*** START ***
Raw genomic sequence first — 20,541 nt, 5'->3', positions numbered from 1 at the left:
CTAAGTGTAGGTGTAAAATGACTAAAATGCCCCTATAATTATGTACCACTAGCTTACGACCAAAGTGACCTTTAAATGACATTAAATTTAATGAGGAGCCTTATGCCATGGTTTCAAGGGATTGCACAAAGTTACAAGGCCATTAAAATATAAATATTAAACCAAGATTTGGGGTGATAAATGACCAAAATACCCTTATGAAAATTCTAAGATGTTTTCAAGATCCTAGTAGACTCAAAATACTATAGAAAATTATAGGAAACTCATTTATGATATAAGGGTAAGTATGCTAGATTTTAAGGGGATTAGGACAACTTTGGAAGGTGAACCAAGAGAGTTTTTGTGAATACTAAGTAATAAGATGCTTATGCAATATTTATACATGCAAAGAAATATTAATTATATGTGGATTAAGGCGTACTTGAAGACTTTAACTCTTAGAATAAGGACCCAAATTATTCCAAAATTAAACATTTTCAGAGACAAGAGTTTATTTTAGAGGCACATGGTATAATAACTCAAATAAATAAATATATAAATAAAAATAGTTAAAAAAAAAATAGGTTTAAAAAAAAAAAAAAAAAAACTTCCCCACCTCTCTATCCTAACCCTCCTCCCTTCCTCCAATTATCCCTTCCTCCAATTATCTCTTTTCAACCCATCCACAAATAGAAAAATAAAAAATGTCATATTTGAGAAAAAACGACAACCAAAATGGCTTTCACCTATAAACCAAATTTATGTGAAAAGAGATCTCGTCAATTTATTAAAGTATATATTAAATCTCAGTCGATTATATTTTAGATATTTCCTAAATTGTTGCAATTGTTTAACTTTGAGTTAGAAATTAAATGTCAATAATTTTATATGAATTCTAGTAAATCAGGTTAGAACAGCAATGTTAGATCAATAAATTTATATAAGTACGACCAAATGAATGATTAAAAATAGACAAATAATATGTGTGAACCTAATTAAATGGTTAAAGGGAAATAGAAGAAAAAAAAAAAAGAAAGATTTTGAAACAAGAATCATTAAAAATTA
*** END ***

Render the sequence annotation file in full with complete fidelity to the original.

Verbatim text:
Raw genomic sequence first — 20,541 nt, 5'->3', positions numbered from 1 at the left:
CTAAGTGTAGGTGTAAAATGACTAAAATGCCCCTATAATTATGTACCACTAGCTTACGACCAAAGTGACCTTTAAATGACATTAAATTTAATGAGGAGCCTTATGCCATGGTTTCAAGGGATTGCACAAAGTTACAAGGCCATTAAAATATAAATATTAAACCAAGATTTGGGGTGATAAATGACCAAAATACCCTTATGAAAATTCTAAGATGTTTTCAAGATCCTAGTAGACTCAAAATACTATAGAAAATTATAGGAAACTCATTTATGATATAAGGGTAAGTATGCTAGATTTTAAGGGGATTAGGACAACTTTGGAAGGTGAACCAAGAGAGTTTTTGTGAATACTAAGTAATAAGATGCTTATGCAATATTTATACATGCAAAGAAATATTAATTATATGTGGATTAAGGCGTACTTGAAGACTTTAACTCTTAGAATAAGGACCCAAATTATTCCAAAATTAAACATTTTCAGAGACAAGAGTTTATTTTAGAGGCACATGGTATAATAACTCAAATAAATAAATATATAAATAAAAATAGTTAAAAAAAAAATAGGTTTAAAAAAAAAAAAAAAAAAACTTCCCCACCTCTCTATCCTAACCCTCCTCCCTTCCTCCAATTATCCCTTCCTCCAATTATCTCTTTTCAACCCATCCACAAATAGAAAAATAAAAAATGTCATATTTGAGAAAAAACGACAACCAAAATGGCTTTCACCTATAAACCAAATTTATGTGAAAAGAGATCTCGTCAATTTATTAAAGTATATATTAAATCTCAGTCGATTATATTTTAGATATTTCCTAAATTGTTGCAATTGTTTAACTTTGAGTTAGAAATTAAATGTCAATAATTTTATATGAATTCTAGTAAATCAGGTTAGAACAGCAATGTTAGATCAATAAATTTATATAAGTACGACCAAATGAATGATTAAAAATAGACAAATAATATGTGTGAACCTAATTAAATGGTTAAAGGGAAATAGAAGAAAAAAAAAAAAGAAAGATTTTGAAACAAGAATCATTAAAAATTA